Monday, July 16, 2012

Nut Horns, or How I Overcame My Fear of Shaped Cookies

Nut horns, crescent-shaped and stuffed with a wholesome cinnamon-walnut filling, these buttery pastries are a hot item on Pittsburgh cookie tables.  Known as roszke, kiflik, roski and roscici, nut horns are of Eastern European origin with the Czechs, Poles, Hungarians, and Croatians all claiming the cookie as their own.  In my Slovak family we just call them nut horns and, like an aunt or uncle who lives out-of-town, look forward to seeing them at Christmas and weddings.

  I’ve wanted to make nut horns for a while now. My great-aunt Ann’s nut horn recipe was one I had hoped to master before I left Pittsburgh, to make certain I understood how the dough looked and felt before I needed to find a sour cream substitute in Greece.

 But I’ve hesitated all summer. 

You see, before I began this project, I was convinced that nut horns were for advanced bakers only.  The pastry, with its perfect balance of tender crumb to buttery density was, I thought, impossible to produce without ample trial and error and the advice of a polish-speaking grandmother.  The filling, too, seemed to require the knowledge of a quasi-professional.  Too much would result in burst nut horns, while too little would yield a cookie the flavor of Elmer’s glue paste.  I wasn’t sure my novice skills would suffice.  But on Thursday evening I told my inner critic to, please, go away.  In a year’s time I would be a wife.  I needed to overcome some of my fears, like, killing spiders, unclogging a toilet, and—in this case—baking fancy desserts.

So I got to work.  The pastry dough was simple.  I measured just four ingredients, clicked the mixer to low then medium and two minutes later, had a smooth, firm dough the size and weight of an infant.  Assembly was not impossible, either.  If you can shape Pillsbury crescent rolls on Thanksgiving, you can assemble nut horns. The only real challenge is the time it takes to fill and bake four dozen.  I began at 7:30 and pulled the last batch from the oven around 10:45.  I was sleepy but proud of the shiny, moon-shaped cookies crowding my counter.

Were they worth the effort?
Oh yes.  They tasted like gourmet Pop Tarts, the kind with the brown sugar and cinnamon filling.  I felt marginally better about eating them, too, knowing that they were preservative-free and made entirely by me.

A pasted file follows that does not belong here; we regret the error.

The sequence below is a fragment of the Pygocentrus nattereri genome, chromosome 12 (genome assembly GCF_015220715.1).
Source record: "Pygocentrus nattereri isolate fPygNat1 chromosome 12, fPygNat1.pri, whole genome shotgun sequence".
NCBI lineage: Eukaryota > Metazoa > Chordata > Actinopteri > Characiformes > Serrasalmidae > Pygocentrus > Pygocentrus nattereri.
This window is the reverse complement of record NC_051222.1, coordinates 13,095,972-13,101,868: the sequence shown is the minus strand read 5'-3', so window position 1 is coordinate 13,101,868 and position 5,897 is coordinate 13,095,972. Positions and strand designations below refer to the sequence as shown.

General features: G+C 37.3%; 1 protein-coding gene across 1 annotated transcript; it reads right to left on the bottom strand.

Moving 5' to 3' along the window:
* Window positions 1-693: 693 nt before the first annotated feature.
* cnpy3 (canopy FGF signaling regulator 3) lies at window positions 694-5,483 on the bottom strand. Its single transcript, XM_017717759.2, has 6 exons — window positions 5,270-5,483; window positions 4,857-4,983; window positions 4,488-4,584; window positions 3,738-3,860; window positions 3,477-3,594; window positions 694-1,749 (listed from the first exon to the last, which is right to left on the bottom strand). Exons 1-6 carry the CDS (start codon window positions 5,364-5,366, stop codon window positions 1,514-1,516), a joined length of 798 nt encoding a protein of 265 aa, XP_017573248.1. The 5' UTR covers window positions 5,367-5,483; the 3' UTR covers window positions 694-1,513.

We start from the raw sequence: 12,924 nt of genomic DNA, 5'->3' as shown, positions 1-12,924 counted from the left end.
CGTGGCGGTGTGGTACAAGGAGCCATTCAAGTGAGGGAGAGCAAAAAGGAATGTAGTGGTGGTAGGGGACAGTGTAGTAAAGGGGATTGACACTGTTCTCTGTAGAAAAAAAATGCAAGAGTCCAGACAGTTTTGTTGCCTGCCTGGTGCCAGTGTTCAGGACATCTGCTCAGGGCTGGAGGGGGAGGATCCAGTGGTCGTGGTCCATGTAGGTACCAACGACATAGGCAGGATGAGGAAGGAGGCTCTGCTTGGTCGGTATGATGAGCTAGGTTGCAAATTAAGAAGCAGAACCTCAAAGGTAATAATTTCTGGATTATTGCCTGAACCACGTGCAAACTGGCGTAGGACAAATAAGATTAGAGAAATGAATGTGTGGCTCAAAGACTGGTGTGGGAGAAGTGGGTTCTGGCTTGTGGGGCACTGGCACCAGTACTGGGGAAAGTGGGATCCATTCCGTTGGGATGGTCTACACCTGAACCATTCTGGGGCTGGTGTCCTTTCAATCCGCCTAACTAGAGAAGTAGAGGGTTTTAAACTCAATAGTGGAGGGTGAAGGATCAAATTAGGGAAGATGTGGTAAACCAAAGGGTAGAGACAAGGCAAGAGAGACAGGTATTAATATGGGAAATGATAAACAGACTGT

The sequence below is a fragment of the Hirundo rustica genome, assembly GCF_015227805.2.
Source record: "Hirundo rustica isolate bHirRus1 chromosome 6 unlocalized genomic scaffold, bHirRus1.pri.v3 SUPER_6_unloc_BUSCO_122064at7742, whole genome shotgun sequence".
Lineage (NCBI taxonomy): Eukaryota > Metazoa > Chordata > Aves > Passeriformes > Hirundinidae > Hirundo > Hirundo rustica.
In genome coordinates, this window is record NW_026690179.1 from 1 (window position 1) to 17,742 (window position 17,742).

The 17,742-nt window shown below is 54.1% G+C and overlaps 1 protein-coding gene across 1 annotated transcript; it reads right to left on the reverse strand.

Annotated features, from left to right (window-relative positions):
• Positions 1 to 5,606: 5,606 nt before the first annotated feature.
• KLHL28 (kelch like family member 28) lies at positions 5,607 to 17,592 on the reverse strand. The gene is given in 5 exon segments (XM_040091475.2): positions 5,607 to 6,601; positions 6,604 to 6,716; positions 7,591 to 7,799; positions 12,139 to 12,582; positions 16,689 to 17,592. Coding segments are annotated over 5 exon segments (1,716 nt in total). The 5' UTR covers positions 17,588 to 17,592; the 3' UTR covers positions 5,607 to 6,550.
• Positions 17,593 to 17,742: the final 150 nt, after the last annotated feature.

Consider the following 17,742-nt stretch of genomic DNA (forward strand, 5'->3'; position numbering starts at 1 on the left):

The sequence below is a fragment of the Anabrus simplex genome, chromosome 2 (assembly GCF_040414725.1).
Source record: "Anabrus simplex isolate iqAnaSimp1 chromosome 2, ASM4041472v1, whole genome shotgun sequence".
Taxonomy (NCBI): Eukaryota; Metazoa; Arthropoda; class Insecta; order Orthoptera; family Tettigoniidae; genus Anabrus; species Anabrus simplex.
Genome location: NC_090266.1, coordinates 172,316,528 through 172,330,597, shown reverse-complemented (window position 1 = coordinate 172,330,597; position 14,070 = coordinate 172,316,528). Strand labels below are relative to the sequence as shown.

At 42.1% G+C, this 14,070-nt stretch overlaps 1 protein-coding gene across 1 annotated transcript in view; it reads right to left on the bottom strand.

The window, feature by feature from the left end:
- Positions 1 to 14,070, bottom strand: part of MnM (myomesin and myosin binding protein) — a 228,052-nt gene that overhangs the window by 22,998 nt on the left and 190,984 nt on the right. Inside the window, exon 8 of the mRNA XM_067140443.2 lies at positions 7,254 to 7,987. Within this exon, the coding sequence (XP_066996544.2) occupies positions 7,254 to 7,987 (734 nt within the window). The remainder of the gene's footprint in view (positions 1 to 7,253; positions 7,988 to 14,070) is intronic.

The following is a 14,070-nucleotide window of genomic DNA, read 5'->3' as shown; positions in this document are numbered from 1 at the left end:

The next day, my sister and I organized a garage sell as a way to get rid of some of my stuff before my move to Greece.  We offered passers-by a nut horn or two.  One woman, a local nurse in scrubs on her lunch break, looked at me, wide-eyed and said, “Nut horns?  Oh my gosh, I love nut horns.”  Another woman said, “No.  I can’t.  If I have one I won’t be able to stop.” A man asked if he could buy a few for his wife.  By the end of the afternoon, half of my four dozen were gone.  Nut horns certainly don’t last long in this town.

Nut Horns
Adapted by Lauren Wadowsky
v 4 cups all-purpose flour
v 1 cup unsalted butter, slightly cold
v 1 cup sour cream
v 4 egg yolks (whites reserved)
v 1 teaspoon salt
Cinnamon-Walnut Filling
v 1 lb walnuts, ground
v 1 ¼ cups sugar
v 4 egg whites, unbeaten
v 1 ½ teaspoon cinnamon
v juice of one lemon
Egg wash
v  2 egg whites
v  3 tablespoon sugar, divided

1 In a large bowl, combine the flour and salt with a wire whisk. Work in the butter using a pastry blender, two knives, or a mixer fitted with a paddle attachment until the mixture resembles small crumbs.
2 In a smaller bowl, beat the egg yolks into the sour cream.  Stir it into the flour/butter mixture until a smooth, firm dough forms.
3 Tear off walnut-sized pieces of dough and roll into balls.  Place in the refrigerator to harden for two hours or overnight.

4 For the filling, combine the ground walnuts with the sugar, 1 teaspoon of cinnamon, and lemon juice in a medium bowl.  Add the four reserved egg whites and stir until well-combined.  Set aside.
5 Preheat oven to 350o F.  To assemble the nut horns, sprinkle a little powdered sugar on a dough-ball and roll into a flat, thin circle.

6 Drop a scant teaspoon of filling in the center of the circle.

7 Fold one side of the pastry over the filling to cover it, then fold over the remaining side.  Seal all seams well, and gently bend into the shape of a crescent.

8 Place nut horns on a greased cookie sheet.  Be sure not to skip this step, otherwise the cookies will adhere to the pan.  Brush the nut horns with an egg wash made by whisking together the two egg whites and one tablespoon of the sugar.  Sprinkle the tops of the horns with sugar for a little sparkle.
9 Bake for 15-20 minutes until the cookies are light brown.  Cool on wire racks. 

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